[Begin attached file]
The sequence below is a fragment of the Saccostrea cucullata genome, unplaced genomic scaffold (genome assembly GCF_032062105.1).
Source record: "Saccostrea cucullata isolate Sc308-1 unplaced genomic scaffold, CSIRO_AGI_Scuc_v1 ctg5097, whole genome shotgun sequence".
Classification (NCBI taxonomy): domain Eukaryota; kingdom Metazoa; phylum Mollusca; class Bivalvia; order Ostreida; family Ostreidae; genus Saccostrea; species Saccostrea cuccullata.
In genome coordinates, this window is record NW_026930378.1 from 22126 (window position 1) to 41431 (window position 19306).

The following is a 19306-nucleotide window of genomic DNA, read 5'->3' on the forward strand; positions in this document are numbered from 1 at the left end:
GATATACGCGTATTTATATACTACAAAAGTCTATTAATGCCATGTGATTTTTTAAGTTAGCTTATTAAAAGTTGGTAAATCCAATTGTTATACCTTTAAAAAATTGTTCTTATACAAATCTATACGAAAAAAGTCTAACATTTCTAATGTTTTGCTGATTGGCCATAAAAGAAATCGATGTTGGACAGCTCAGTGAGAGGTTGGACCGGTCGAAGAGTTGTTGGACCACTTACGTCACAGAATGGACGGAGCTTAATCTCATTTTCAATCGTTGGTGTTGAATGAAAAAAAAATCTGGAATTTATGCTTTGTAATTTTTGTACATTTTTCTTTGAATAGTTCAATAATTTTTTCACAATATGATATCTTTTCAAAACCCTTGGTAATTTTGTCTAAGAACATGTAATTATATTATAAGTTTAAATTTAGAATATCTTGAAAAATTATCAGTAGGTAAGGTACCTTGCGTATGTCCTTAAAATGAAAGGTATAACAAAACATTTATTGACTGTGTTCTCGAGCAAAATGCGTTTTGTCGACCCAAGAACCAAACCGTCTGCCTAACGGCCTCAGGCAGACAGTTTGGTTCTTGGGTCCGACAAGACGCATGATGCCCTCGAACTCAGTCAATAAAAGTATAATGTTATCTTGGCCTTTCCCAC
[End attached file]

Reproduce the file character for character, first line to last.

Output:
The sequence below is a fragment of the Saccostrea cucullata genome, unplaced genomic scaffold (genome assembly GCF_032062105.1).
Source record: "Saccostrea cucullata isolate Sc308-1 unplaced genomic scaffold, CSIRO_AGI_Scuc_v1 ctg5097, whole genome shotgun sequence".
Classification (NCBI taxonomy): domain Eukaryota; kingdom Metazoa; phylum Mollusca; class Bivalvia; order Ostreida; family Ostreidae; genus Saccostrea; species Saccostrea cuccullata.
In genome coordinates, this window is record NW_026930378.1 from 22126 (window position 1) to 41431 (window position 19306).

The following is a 19306-nucleotide window of genomic DNA, read 5'->3' on the forward strand; positions in this document are numbered from 1 at the left end:
GATATACGCGTATTTATATACTACAAAAGTCTATTAATGCCATGTGATTTTTTAAGTTAGCTTATTAAAAGTTGGTAAATCCAATTGTTATACCTTTAAAAAATTGTTCTTATACAAATCTATACGAAAAAAGTCTAACATTTCTAATGTTTTGCTGATTGGCCATAAAAGAAATCGATGTTGGACAGCTCAGTGAGAGGTTGGACCGGTCGAAGAGTTGTTGGACCACTTACGTCACAGAATGGACGGAGCTTAATCTCATTTTCAATCGTTGGTGTTGAATGAAAAAAAAATCTGGAATTTATGCTTTGTAATTTTTGTACATTTTTCTTTGAATAGTTCAATAATTTTTTCACAATATGATATCTTTTCAAAACCCTTGGTAATTTTGTCTAAGAACATGTAATTATATTATAAGTTTAAATTTAGAATATCTTGAAAAATTATCAGTAGGTAAGGTACCTTGCGTATGTCCTTAAAATGAAAGGTATAACAAAACATTTATTGACTGTGTTCTCGAGCAAAATGCGTTTTGTCGACCCAAGAACCAAACCGTCTGCCTAACGGCCTCAGGCAGACAGTTTGGTTCTTGGGTCCGACAAGACGCATGATGCCCTCGAACTCAGTCAATAAAAGTATAATGTTATCTTGGCCTTTCCCAC